by Fisher Coan, 2012, University of North Carolina at Chapel Hill.
November 15, 1954 -
Songwriter, guitarist, session musician, producer, and indie-rock icon, Mitch Easter was born Mitchell Blake Easter in Winston-Salem in Forsyth County on November 15, 1954. He is best known as a producer for his work with the groundbreaking indie-rock band, R.E.M., producing their first single, "Radio Free Europe," debut EP Chronic Town, and critically acclaimed debut full length album, Murmur. In addition to his production work with R.E.M., Easter's role as frontman and principal songwriter for the band Let's Active placed him at the forefront of the jangle pop movement during the early and mid –1980s.
Mitch Easter, like many aspiring rock 'n' roll musicians growing up in the 1960s, got his start playing in garage bands. He met many of his early band mates in elementary school during his childhood years in Winston-Salem. Easter's early garage bands were largely inspired by the British invasion bands of the early to mid 1960s. The Beatles were naturally a huge influence on Easter at the time, but so were the more bubblegum pop bands like The Ventures and The Monkees. As he puts it: "The Monkees were a really big deal for me because I could imagine learning their songs. The Beatles' songs just seemed impossible. …The Monkees' songs were really good songs but somehow they came across as a little less sophisticated and a little bit more friendly to a kid. Some of the first stuff I learned to play on guitar was by The Monkees and also The Ventures." Easter's early garage bands performed at school dances, battle of the bands contests, church sponsored "coffee houses," and the few music clubs in the area during his teenage and high school years. He had a band called Sacred Irony around 1968-1969 who played at the Love Valley Rock Festival and opened for and backed singer Bobby Sherman at a Winston-Salem show.
In 1970, at the age of 15, Easter joined the band Rittenhouse Square which included friends Chris Stamey, Peter Holsapple, and Bobby Locke. Membership in the band changed frequently. The group released an independent album in 1972 but was forced to break up in 1973, after its various members went off to college.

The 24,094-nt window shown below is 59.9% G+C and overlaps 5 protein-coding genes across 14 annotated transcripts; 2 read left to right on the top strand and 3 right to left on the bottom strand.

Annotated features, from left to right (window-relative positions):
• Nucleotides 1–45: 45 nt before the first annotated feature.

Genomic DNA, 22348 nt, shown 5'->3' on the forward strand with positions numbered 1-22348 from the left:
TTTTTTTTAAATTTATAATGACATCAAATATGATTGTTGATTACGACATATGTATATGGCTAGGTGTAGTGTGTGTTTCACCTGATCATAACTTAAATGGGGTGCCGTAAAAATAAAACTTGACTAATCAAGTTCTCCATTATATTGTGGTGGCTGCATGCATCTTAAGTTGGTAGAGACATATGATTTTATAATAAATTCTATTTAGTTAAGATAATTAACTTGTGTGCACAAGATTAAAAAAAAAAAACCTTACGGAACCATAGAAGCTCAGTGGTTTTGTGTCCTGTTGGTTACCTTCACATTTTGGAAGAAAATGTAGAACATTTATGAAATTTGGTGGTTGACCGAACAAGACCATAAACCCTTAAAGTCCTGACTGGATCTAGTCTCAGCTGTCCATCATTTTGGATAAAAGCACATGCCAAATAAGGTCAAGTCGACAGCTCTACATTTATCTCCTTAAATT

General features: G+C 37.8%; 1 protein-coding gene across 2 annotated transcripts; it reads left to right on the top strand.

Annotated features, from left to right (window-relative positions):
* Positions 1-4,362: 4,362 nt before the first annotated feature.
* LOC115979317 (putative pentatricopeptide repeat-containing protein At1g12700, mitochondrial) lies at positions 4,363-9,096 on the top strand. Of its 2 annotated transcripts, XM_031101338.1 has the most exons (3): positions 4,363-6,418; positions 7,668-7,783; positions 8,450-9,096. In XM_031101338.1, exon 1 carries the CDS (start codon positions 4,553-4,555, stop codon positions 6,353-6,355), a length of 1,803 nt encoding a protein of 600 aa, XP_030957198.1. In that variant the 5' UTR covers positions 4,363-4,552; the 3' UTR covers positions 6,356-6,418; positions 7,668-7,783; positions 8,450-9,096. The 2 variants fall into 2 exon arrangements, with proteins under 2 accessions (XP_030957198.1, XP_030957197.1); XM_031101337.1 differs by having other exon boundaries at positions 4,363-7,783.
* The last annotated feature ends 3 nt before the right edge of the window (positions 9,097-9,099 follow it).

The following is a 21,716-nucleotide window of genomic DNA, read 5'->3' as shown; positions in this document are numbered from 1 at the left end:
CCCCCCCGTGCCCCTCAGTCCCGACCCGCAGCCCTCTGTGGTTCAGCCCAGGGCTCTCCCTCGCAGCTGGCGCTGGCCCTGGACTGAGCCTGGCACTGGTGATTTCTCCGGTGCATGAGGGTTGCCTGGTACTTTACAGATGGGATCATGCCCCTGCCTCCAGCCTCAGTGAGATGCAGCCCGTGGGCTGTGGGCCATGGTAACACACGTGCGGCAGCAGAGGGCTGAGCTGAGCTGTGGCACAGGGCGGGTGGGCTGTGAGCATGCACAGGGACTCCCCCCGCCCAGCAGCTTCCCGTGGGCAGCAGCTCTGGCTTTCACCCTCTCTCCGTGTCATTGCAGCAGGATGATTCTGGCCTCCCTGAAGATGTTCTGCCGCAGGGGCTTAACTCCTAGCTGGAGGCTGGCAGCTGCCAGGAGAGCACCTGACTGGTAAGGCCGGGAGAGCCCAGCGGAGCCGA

The next three years were a period of flux and transition for Easter. In the fall of 1973 he headed off to college at the University of North Carolina at Chapel Hill, a college town with an independent music scene just beginning to take shape. There, Easter met many other young musicians like himself, who played in garage bands in junior high and high school. One of them was Don Dixon, a recent UNC-CH graduate, who had formed a band called Arrogance a few years earlier. Arrogance was one of the very first "indie rock" bands to come out of Chapel Hill. With a reputation for being a great live band that would regularly blow other acts off the stage, the group had made quite a name for itself by the time Easter arrived to attend school. Although Easter was never officially involved with Arrogance, he would often get together and "jam" with Dixon and the other up-and-coming musicians living in and around Chapel Hill. Occasionally a "band" would form out of these loose and informal jam sessions. These groups would get together and record a couple of original tracks but mostly just played covers, maybe performing a few gigs at parties and/or local bars and clubs, and almost never releasing their songs officially in the form of 45" singles or EPs. They also frequently changed names and personnel, and were all short-lived. Then in the summer of 1976, just before his senior year of college, Easter reunited with his old friend Chris Stamey, joining Stamey's band Sneakers.
He met up with Stamey and former Rittenhouse Square drummer, Will Rigby, in New York that summer. The group played several shows to rave reviews around New York City, including the famed underground rock club, Max's Kansas City. The band's sound was highly informed by the reflective power pop of Big Star, a style of pop rock influenced by the British Invasion bands and pre-psychedelic American pop rock of the 1960s like The Beatles, The Rolling Stones, The Kinks, The Byrds, and The Beach Boys. Given the musical background of Easter and Stamey, the power pop sound proved to be a good fit.